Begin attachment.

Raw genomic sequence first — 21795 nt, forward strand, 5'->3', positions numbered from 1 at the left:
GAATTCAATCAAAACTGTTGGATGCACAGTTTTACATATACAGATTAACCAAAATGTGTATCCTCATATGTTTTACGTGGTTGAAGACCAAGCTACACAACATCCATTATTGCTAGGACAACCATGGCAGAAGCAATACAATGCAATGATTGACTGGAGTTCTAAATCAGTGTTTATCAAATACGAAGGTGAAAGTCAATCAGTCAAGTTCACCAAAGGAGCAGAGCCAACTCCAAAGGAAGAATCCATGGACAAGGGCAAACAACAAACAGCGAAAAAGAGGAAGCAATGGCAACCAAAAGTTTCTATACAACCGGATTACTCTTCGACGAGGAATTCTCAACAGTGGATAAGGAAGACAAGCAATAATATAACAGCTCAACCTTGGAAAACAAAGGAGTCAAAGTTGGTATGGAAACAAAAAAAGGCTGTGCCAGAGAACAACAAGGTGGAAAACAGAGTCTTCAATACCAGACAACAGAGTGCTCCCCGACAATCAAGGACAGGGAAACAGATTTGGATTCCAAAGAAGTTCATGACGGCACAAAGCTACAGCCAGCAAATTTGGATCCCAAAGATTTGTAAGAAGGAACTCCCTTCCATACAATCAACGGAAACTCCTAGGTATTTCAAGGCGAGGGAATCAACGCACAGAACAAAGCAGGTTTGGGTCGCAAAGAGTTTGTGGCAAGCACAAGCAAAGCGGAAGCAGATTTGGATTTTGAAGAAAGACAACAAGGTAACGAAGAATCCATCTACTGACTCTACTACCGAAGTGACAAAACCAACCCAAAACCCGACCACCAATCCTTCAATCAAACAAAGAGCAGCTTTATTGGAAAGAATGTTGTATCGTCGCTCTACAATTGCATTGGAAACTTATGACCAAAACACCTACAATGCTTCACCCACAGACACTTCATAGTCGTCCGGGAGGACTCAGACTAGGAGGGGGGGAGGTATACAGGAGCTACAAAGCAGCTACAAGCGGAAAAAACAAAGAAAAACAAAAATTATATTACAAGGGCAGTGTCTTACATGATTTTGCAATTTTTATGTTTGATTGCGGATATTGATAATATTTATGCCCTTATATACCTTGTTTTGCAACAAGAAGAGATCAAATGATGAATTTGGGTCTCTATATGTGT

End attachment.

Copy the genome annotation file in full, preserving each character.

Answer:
Raw genomic sequence first — 21795 nt, forward strand, 5'->3', positions numbered from 1 at the left:
GAATTCAATCAAAACTGTTGGATGCACAGTTTTACATATACAGATTAACCAAAATGTGTATCCTCATATGTTTTACGTGGTTGAAGACCAAGCTACACAACATCCATTATTGCTAGGACAACCATGGCAGAAGCAATACAATGCAATGATTGACTGGAGTTCTAAATCAGTGTTTATCAAATACGAAGGTGAAAGTCAATCAGTCAAGTTCACCAAAGGAGCAGAGCCAACTCCAAAGGAAGAATCCATGGACAAGGGCAAACAACAAACAGCGAAAAAGAGGAAGCAATGGCAACCAAAAGTTTCTATACAACCGGATTACTCTTCGACGAGGAATTCTCAACAGTGGATAAGGAAGACAAGCAATAATATAACAGCTCAACCTTGGAAAACAAAGGAGTCAAAGTTGGTATGGAAACAAAAAAAGGCTGTGCCAGAGAACAACAAGGTGGAAAACAGAGTCTTCAATACCAGACAACAGAGTGCTCCCCGACAATCAAGGACAGGGAAACAGATTTGGATTCCAAAGAAGTTCATGACGGCACAAAGCTACAGCCAGCAAATTTGGATCCCAAAGATTTGTAAGAAGGAACTCCCTTCCATACAATCAACGGAAACTCCTAGGTATTTCAAGGCGAGGGAATCAACGCACAGAACAAAGCAGGTTTGGGTCGCAAAGAGTTTGTGGCAAGCACAAGCAAAGCGGAAGCAGATTTGGATTTTGAAGAAAGACAACAAGGTAACGAAGAATCCATCTACTGACTCTACTACCGAAGTGACAAAACCAACCCAAAACCCGACCACCAATCCTTCAATCAAACAAAGAGCAGCTTTATTGGAAAGAATGTTGTATCGTCGCTCTACAATTGCATTGGAAACTTATGACCAAAACACCTACAATGCTTCACCCACAGACACTTCATAGTCGTCCGGGAGGACTCAGACTAGGAGGGGGGGAGGTATACAGGAGCTACAAAGCAGCTACAAGCGGAAAAAACAAAGAAAAACAAAAATTATATTACAAGGGCAGTGTCTTACATGATTTTGCAATTTTTATGTTTGATTGCGGATATTGATAATATTTATGCCCTTATATACCTTGTTTTGCAACAAGAAGAGATCAAATGATGAATTTGGGTCTCTATATGTGT